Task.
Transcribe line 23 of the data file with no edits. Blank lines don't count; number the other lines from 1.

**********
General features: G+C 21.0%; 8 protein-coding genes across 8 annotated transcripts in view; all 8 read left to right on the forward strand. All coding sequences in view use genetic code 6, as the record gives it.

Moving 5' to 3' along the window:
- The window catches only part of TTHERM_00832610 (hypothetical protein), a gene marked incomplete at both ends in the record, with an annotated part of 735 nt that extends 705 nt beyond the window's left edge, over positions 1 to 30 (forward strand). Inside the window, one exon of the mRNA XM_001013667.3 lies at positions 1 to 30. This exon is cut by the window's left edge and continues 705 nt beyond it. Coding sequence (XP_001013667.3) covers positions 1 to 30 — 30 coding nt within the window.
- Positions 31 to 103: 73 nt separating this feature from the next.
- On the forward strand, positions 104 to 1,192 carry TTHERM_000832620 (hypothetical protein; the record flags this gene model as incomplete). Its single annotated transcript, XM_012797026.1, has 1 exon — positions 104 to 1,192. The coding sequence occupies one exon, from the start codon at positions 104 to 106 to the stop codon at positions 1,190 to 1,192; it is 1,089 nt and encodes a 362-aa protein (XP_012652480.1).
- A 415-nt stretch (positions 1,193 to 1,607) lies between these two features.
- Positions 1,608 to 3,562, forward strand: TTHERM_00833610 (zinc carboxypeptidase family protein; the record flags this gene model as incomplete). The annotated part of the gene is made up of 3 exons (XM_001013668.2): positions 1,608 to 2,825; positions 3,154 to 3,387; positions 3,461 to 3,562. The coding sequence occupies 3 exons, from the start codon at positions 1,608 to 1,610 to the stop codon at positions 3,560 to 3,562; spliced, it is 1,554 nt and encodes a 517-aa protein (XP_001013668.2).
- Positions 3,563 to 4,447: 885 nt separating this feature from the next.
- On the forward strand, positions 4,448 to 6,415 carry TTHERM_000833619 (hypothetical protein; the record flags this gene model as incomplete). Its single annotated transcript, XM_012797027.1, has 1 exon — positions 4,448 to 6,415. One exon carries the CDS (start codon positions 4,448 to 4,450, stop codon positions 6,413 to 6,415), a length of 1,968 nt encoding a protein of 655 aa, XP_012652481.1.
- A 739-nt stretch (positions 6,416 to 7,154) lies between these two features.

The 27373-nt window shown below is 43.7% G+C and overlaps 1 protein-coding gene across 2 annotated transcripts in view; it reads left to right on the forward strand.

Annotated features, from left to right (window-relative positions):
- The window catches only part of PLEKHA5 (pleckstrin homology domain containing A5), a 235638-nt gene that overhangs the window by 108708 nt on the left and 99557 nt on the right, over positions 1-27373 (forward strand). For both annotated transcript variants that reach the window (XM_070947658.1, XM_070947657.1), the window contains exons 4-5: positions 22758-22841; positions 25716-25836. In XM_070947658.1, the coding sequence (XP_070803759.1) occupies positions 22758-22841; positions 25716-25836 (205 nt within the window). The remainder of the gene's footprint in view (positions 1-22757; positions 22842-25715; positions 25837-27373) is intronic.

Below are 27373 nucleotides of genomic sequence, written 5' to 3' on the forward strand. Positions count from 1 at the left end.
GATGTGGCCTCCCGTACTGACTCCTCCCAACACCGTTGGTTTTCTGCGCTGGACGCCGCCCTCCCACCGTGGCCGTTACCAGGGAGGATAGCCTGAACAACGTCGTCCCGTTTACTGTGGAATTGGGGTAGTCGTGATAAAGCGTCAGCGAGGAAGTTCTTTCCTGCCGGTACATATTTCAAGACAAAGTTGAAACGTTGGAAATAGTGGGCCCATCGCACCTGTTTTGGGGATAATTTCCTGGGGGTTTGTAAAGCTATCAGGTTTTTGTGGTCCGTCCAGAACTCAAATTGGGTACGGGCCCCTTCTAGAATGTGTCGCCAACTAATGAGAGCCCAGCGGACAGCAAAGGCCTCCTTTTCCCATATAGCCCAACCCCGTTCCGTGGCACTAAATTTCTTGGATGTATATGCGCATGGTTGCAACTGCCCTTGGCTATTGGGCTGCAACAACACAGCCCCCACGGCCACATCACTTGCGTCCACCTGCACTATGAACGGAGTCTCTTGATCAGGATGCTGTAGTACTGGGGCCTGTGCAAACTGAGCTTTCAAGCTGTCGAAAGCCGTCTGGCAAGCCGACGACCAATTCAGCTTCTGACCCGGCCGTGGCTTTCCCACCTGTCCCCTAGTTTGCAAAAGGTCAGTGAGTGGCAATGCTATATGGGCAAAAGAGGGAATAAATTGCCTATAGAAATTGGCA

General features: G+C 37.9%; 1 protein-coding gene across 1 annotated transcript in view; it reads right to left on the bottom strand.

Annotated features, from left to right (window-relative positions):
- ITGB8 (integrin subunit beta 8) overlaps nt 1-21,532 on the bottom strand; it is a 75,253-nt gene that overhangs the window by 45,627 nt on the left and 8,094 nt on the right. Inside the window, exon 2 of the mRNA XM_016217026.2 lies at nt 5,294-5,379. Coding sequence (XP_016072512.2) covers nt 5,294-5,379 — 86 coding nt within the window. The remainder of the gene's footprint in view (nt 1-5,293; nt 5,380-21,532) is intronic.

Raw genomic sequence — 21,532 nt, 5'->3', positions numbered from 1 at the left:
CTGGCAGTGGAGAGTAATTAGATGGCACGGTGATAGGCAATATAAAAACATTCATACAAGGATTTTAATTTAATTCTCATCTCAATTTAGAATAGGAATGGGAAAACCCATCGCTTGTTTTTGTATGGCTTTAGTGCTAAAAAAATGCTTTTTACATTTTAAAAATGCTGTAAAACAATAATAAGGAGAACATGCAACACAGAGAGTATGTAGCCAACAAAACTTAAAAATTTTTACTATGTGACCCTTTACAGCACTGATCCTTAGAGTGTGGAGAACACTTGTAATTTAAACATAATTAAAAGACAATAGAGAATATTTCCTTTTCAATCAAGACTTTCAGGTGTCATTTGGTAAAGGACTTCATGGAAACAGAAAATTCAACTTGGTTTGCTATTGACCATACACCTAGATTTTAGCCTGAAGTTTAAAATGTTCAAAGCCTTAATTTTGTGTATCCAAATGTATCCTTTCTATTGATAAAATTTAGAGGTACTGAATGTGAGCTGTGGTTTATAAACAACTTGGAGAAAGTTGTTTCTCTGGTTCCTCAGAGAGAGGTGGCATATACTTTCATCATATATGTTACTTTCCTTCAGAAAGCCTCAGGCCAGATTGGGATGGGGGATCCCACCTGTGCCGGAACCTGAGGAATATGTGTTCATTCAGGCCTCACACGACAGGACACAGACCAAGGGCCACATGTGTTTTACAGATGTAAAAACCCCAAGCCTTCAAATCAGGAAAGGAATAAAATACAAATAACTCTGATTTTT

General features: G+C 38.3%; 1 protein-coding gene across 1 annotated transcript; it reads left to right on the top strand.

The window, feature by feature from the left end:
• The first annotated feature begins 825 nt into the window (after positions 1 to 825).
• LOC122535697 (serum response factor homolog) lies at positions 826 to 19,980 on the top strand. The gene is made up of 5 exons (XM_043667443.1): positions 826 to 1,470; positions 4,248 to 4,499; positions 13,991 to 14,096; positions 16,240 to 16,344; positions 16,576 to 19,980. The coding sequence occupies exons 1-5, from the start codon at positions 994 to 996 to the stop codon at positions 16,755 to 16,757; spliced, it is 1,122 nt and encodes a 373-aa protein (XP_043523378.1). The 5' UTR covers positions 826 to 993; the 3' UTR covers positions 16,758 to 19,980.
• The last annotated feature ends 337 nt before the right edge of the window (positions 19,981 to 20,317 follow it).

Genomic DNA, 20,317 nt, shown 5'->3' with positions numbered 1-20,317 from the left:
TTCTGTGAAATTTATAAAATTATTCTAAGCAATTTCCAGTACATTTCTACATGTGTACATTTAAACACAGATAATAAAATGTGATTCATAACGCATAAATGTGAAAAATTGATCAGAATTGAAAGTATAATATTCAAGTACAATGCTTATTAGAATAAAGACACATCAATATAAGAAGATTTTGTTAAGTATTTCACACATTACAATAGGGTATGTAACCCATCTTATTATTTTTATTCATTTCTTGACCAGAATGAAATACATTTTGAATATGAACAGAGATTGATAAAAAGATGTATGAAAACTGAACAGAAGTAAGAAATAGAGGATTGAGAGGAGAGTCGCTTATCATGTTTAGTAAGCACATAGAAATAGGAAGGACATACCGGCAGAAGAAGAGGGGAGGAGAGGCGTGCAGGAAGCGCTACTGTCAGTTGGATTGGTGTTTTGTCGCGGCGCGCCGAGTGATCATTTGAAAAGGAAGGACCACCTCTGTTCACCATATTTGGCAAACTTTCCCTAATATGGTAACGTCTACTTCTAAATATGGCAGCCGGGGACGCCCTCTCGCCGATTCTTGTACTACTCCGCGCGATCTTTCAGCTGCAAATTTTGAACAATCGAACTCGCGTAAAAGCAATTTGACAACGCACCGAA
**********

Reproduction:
• The first annotated feature begins 825 nt into the window (after positions 1 to 825).